Cost of rebuilding Iraq is rising

In one of the strongest signals to date that post-war rebuilding costs in Iraq are escalating, U.S. authorities in Baghdad plan to spend an additional $350 million on construction work led by engineering firm Bechtel Group Inc. The company is the government's prime contractor for repairing bridges, hospitals, schools, airports and the electrical grid, all of which were damaged in the recent war.

Bechtel was awarded the contract in April through the Agency for International Development. An AID spokeswoman said Thursday that the contract ceiling itself wasn't being raised. Doing so would require congressional authorization, she said.

Rather, the U.S. occupation chief in Baghdad, Ambassador Paul Bremer, has chosen to allocate the $350 million from a $2.5 billion rebuilding fund Congress appropriated this year, she said. The White House hasn't requested any major new funds for rebuilding Iraq, but a number of reports in recent days have suggested a large supplemental funding request to Congress is imminent. The Wall Street Journal first reported news of Bremer's decision Thursday.

The task of rebuilding Iraq's beleaguered infrastructure has been held up by the lack of security in the country. More coalition troops have been killed since President Bush officially declared major combat over in May, and contractors have recently been killed in fighting, as well. Contractors cannot work easily or as quickly as they'd like in areas that are still plagued by small arms battles and sabotage, Defense Department officials have said.

Administration officials, including Bremer, have stressed that other countries and foreign donors, as well as foreign corporations, must be brought into the rebuilding effort. However, the officials have maintained that the U.S. government should continue to direct the project.

Non-U.S. groups have been slow to belly up to the table, leery of America's dominant role and the danger in Iraq. At a reconstruction financing conference held in Washington this week by an international development firm, some executives from foreign companies voiced frustration that they couldn't secure risk insurance in their own countries so that they could take part in the rebuilding as subcontractors to U.S. firms.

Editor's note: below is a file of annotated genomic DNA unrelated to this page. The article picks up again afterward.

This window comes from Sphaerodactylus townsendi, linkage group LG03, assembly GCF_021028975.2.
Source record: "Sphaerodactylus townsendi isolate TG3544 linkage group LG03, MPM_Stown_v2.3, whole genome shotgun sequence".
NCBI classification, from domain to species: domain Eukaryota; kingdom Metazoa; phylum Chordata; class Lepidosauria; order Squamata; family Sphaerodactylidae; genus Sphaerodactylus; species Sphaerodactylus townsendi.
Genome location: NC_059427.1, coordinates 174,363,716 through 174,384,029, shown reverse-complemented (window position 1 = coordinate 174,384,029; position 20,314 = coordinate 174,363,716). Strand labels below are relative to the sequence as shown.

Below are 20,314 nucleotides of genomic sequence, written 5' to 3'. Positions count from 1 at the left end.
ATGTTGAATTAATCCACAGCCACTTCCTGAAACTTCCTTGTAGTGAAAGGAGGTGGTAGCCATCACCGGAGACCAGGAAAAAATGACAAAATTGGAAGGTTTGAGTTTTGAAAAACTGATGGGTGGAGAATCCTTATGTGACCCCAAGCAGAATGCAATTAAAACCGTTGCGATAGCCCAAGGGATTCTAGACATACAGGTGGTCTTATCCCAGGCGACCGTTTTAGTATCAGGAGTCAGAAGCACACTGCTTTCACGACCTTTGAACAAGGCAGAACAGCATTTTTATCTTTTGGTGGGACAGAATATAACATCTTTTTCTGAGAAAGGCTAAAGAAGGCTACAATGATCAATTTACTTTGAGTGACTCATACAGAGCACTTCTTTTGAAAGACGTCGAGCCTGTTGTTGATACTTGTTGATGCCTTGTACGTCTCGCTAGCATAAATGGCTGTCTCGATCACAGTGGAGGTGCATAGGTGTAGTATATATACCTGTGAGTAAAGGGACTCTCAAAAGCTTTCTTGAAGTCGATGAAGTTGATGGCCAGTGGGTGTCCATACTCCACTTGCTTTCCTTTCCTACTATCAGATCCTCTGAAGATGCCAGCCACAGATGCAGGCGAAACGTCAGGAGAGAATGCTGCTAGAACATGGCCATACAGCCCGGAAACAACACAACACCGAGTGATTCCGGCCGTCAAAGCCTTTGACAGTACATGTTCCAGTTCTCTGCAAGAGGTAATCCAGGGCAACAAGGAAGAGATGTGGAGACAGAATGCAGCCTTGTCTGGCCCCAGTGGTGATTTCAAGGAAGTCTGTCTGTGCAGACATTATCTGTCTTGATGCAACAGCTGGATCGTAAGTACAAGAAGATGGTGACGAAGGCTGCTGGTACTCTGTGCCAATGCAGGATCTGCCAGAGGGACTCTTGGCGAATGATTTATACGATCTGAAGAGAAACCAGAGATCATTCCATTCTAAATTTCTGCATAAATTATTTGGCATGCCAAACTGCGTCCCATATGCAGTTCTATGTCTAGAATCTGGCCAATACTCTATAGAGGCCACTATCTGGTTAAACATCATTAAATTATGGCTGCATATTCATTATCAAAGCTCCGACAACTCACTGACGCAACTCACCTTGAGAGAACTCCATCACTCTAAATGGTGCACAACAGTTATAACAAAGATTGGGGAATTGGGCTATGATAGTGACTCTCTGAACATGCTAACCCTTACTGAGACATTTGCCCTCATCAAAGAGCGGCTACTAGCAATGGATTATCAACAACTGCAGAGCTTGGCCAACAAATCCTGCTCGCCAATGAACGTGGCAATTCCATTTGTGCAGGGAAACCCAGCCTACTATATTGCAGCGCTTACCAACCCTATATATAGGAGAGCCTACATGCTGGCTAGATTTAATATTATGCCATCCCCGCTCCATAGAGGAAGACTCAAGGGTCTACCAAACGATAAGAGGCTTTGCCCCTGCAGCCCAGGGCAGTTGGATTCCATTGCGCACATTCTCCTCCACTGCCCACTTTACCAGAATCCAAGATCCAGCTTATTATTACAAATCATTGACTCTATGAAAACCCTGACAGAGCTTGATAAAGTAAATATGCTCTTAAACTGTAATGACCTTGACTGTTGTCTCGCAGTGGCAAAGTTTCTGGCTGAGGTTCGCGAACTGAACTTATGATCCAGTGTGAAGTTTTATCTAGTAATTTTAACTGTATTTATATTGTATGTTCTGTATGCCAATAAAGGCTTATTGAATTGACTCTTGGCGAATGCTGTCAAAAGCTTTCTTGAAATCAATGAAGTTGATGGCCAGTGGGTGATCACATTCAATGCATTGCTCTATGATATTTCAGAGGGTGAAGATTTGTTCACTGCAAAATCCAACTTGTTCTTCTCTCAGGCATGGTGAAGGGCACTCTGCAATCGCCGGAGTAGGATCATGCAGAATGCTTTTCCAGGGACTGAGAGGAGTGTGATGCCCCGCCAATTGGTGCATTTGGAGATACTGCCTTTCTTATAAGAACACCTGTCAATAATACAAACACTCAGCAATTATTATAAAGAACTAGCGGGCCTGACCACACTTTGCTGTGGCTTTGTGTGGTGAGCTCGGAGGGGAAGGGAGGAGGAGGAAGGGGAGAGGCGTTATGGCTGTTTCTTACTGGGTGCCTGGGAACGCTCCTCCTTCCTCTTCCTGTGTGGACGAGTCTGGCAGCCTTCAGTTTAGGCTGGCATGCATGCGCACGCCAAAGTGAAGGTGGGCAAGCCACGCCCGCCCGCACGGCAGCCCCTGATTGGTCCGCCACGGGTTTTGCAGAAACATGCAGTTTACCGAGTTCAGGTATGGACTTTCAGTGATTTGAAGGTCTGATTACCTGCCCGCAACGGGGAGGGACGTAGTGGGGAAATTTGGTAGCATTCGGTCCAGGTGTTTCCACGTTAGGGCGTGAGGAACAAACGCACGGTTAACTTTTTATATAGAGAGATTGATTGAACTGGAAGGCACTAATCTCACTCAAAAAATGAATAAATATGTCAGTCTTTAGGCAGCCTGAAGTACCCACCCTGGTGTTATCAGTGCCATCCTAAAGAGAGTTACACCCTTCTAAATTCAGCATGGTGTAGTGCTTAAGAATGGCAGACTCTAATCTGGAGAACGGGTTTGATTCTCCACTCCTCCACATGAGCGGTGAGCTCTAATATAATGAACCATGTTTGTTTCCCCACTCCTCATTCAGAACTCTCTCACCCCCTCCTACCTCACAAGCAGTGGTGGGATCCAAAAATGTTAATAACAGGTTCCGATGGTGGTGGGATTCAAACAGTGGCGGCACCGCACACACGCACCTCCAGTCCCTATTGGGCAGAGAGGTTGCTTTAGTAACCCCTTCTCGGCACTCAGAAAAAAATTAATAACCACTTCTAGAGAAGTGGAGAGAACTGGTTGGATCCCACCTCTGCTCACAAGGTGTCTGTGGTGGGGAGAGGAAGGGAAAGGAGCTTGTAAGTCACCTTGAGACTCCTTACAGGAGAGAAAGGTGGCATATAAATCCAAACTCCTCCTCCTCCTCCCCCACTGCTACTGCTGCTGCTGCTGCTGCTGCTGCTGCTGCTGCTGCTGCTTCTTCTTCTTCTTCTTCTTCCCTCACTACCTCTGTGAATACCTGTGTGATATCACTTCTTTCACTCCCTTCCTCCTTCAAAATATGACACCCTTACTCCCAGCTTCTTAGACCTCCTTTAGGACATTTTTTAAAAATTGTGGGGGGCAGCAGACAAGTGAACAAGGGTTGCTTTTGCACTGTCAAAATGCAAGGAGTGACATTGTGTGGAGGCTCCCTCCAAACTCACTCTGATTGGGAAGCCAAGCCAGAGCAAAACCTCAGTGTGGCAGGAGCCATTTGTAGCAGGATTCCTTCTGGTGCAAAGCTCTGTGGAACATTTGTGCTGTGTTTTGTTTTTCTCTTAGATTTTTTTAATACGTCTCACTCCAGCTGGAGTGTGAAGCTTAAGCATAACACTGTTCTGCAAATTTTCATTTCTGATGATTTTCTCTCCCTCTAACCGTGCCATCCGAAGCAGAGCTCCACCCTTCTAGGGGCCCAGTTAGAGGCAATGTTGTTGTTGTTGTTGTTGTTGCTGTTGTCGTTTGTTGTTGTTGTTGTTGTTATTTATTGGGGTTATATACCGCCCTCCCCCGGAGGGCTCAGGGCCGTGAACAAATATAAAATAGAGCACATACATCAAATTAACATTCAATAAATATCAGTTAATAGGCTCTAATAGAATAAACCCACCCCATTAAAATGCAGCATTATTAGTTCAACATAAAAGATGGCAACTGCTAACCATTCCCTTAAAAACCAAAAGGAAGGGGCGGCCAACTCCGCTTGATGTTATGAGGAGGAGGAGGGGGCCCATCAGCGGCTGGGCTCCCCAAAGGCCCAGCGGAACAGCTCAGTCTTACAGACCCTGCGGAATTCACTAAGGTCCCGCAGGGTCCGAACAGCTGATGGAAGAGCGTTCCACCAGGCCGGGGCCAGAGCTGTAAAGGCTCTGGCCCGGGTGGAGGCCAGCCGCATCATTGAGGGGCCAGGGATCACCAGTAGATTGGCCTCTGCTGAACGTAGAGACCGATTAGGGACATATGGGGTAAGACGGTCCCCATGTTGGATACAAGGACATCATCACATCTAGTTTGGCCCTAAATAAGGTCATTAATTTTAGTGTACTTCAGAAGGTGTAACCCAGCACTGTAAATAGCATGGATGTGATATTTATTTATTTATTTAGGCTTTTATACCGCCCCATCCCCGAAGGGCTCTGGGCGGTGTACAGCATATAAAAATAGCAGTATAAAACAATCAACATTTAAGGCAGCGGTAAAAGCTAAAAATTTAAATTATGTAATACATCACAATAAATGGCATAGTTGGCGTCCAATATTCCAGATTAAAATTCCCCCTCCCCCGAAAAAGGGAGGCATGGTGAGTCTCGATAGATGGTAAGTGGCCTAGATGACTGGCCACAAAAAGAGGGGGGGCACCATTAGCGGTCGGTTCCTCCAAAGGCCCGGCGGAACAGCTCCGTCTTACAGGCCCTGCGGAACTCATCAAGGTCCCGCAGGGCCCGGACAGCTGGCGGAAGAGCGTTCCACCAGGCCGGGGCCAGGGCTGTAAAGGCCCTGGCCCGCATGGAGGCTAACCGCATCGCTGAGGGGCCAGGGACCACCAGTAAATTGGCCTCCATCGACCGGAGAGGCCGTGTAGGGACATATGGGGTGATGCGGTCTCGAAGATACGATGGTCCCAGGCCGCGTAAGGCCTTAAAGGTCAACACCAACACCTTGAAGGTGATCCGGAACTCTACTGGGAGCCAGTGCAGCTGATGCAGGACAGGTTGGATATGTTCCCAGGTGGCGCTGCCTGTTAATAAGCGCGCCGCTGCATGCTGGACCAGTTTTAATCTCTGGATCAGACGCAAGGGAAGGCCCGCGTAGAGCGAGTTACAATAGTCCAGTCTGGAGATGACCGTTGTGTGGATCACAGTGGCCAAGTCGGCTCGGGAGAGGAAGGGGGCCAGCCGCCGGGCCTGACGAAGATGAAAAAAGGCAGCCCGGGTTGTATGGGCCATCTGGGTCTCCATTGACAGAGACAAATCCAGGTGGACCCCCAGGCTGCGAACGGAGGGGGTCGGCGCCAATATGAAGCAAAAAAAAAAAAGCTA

The U.S. Export-Import Bank is engaged in an "ongoing conversation" with administration officials and the government's contractors over a proposal to fund some near-term rebuilding costs, said David Chavern, the bank's deputy general counsel. The Ex-Im Bank, a federal agency, would recoup its loan through the future Iraqi oil sales.

Chavern, however, gave no indication that the loan package was forthcoming. Various experts and officials close to the negotiations have estimated the loan could amount to at least $4 billion.

Meanwhile, there are more signs post-war costs are growing.

Kellogg, Brown & Root, a subsidiary of oil services firm Halliburton, has billed the government for almost $1.2 billion for providing troop and logistics support to the armed forces, according to an Army spokeswoman. KBR provides the housing and feeding of soldiers and also maintains their housing facilities.

Those services are provided under the Logistics and Civil Augmentation Program (LOGCAP). The cost of the Iraq operation has already topped Halliburton's other forays with U.S. armed forces in Africa, Europe, Saudi Arabia, Kuwait and Afghanistan. Only its work in the Balkans, in which it earned about $2.2 billion, has cost more than Operation Iraqi Freedom.

KBR also is trying to revitalize Iraq's oil infrastructure under a contract with the Army Corps of Engineers. To date, the Corps has spent $705 million on that contract, a spokesman said. KBR is compensated on a cost-plus basis, meaning the company is reimbursed for expenses and is awarded an additional percentage fee. The Corps spokesman said the contractor's fee could range anywhere between 2 and 5 percent.

Some contracting experts, as well as congressional investigators, have criticized cost-plus contracts for encouraging companies to spend more than is necessary to complete their work. The General Accounting Office reprimanded the Army and KBR for allowing costs to balloon during the Balkans operation.

"The Army should have done more to control costs," investigators reported in September 2000. GAO found "a widespread view . . . that [military personnel] had little control over the contractor's actions once it was authorized to perform tasks."

Auditors found a number of instances where the Army let KBR perform services that the Army didn't need, which helped increase costs. Army officials "frequently have simply accepted the level of services the contractor provided without questioning whether they could be provided more efficiently or less frequently and at lower cost," the report said.